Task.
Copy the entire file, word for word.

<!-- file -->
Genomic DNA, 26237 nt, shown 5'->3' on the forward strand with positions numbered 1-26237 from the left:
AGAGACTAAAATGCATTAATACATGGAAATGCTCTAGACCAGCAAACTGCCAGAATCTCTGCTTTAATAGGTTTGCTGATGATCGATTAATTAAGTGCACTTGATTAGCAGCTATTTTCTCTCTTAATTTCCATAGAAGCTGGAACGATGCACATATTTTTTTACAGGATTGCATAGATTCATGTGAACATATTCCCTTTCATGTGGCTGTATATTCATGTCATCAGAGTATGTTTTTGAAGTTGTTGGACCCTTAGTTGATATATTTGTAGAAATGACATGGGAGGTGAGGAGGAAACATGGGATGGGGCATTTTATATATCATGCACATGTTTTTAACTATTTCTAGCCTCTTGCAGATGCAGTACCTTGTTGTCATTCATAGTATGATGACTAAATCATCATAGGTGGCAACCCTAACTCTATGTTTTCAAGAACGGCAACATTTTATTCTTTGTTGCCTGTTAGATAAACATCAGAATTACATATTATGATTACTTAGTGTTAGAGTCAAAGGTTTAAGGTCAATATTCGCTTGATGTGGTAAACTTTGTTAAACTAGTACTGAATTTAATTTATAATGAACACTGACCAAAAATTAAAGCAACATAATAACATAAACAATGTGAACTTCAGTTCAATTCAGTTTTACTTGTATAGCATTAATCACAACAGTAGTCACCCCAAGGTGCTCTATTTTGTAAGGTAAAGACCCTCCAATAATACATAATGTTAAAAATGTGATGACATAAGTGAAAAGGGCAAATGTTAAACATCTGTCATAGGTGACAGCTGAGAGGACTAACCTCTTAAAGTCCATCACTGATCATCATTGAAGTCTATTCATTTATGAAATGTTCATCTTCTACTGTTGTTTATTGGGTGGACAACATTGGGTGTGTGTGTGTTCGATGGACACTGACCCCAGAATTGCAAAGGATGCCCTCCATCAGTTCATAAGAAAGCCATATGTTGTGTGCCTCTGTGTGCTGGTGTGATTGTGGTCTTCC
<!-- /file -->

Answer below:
Genomic DNA, 26237 nt, shown 5'->3' on the forward strand with positions numbered 1-26237 from the left:
AGAGACTAAAATGCATTAATACATGGAAATGCTCTAGACCAGCAAACTGCCAGAATCTCTGCTTTAATAGGTTTGCTGATGATCGATTAATTAAGTGCACTTGATTAGCAGCTATTTTCTCTCTTAATTTCCATAGAAGCTGGAACGATGCACATATTTTTTTACAGGATTGCATAGATTCATGTGAACATATTCCCTTTCATGTGGCTGTATATTCATGTCATCAGAGTATGTTTTTGAAGTTGTTGGACCCTTAGTTGATATATTTGTAGAAATGACATGGGAGGTGAGGAGGAAACATGGGATGGGGCATTTTATATATCATGCACATGTTTTTAACTATTTCTAGCCTCTTGCAGATGCAGTACCTTGTTGTCATTCATAGTATGATGACTAAATCATCATAGGTGGCAACCCTAACTCTATGTTTTCAAGAACGGCAACATTTTATTCTTTGTTGCCTGTTAGATAAACATCAGAATTACATATTATGATTACTTAGTGTTAGAGTCAAAGGTTTAAGGTCAATATTCGCTTGATGTGGTAAACTTTGTTAAACTAGTACTGAATTTAATTTATAATGAACACTGACCAAAAATTAAAGCAACATAATAACATAAACAATGTGAACTTCAGTTCAATTCAGTTTTACTTGTATAGCATTAATCACAACAGTAGTCACCCCAAGGTGCTCTATTTTGTAAGGTAAAGACCCTCCAATAATACATAATGTTAAAAATGTGATGACATAAGTGAAAAGGGCAAATGTTAAACATCTGTCATAGGTGACAGCTGAGAGGACTAACCTCTTAAAGTCCATCACTGATCATCATTGAAGTCTATTCATTTATGAAATGTTCATCTTCTACTGTTGTTTATTGGGTGGACAACATTGGGTGTGTGTGTGTTCGATGGACACTGACCCCAGAATTGCAAAGGATGCCCTCCATCAGTTCATAAGAAAGCCATATGTTGTGTGCCTCTGTGTGCTGGTGTGATTGTGGTCTTCC